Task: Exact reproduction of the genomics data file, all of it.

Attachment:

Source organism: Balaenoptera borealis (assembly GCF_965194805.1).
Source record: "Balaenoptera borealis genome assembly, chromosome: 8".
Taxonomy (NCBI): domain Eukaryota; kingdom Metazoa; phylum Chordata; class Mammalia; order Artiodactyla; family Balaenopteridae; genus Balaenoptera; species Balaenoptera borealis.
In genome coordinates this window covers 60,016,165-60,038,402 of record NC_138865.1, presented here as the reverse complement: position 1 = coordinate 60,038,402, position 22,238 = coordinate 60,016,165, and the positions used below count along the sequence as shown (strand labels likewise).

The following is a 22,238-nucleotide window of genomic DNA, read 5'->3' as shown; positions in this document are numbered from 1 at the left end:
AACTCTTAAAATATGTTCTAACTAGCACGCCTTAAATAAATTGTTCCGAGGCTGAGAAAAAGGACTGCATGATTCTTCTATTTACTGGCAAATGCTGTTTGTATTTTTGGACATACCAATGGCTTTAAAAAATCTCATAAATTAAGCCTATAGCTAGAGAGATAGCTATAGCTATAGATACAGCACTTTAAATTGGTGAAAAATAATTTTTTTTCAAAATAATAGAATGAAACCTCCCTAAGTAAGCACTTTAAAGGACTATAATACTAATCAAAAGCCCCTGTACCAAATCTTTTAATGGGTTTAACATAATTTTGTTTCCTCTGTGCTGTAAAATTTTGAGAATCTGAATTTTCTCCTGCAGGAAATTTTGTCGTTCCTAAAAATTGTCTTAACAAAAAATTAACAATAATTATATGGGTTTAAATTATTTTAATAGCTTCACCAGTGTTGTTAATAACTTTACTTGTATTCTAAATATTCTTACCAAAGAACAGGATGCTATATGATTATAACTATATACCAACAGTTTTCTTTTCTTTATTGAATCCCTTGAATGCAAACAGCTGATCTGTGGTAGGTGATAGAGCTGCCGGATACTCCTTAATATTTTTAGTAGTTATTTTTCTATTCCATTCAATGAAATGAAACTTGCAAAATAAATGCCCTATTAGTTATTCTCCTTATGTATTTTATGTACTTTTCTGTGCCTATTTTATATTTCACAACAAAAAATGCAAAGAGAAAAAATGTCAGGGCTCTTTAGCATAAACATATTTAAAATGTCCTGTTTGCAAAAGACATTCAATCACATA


Source organism: Balaenoptera borealis (assembly GCF_965194805.1).
Source record: "Balaenoptera borealis genome assembly, chromosome: 8".
Taxonomy (NCBI): domain Eukaryota; kingdom Metazoa; phylum Chordata; class Mammalia; order Artiodactyla; family Balaenopteridae; genus Balaenoptera; species Balaenoptera borealis.
In genome coordinates this window covers 60,016,165-60,038,402 of record NC_138865.1, presented here as the reverse complement: position 1 = coordinate 60,038,402, position 22,238 = coordinate 60,016,165, and the positions used below count along the sequence as shown (strand labels likewise).

The following is a 22,238-nucleotide window of genomic DNA, read 5'->3' as shown; positions in this document are numbered from 1 at the left end:
AACTCTTAAAATATGTTCTAACTAGCACGCCTTAAATAAATTGTTCCGAGGCTGAGAAAAAGGACTGCATGATTCTTCTATTTACTGGCAAATGCTGTTTGTATTTTTGGACATACCAATGGCTTTAAAAAATCTCATAAATTAAGCCTATAGCTAGAGAGATAGCTATAGCTATAGATACAGCACTTTAAATTGGTGAAAAATAATTTTTTTTCAAAATAATAGAATGAAACCTCCCTAAGTAAGCACTTTAAAGGACTATAATACTAATCAAAAGCCCCTGTACCAAATCTTTTAATGGGTTTAACATAATTTTGTTTCCTCTGTGCTGTAAAATTTTGAGAATCTGAATTTTCTCCTGCAGGAAATTTTGTCGTTCCTAAAAATTGTCTTAACAAAAAATTAACAATAATTATATGGGTTTAAATTATTTTAATAGCTTCACCAGTGTTGTTAATAACTTTACTTGTATTCTAAATATTCTTACCAAAGAACAGGATGCTATATGATTATAACTATATACCAACAGTTTTCTTTTCTTTATTGAATCCCTTGAATGCAAACAGCTGATCTGTGGTAGGTGATAGAGCTGCCGGATACTCCTTAATATTTTTAGTAGTTATTTTTCTATTCCATTCAATGAAATGAAACTTGCAAAATAAATGCCCTATTAGTTATTCTCCTTATGTATTTTATGTACTTTTCTGTGCCTATTTTATATTTCACAACAAAAAATGCAAAGAGAAAAAATGTCAGGGCTCTTTAGCATAAACATATTTAAAATGTCCTGTTTGCAAAAGACATTCAATCACATA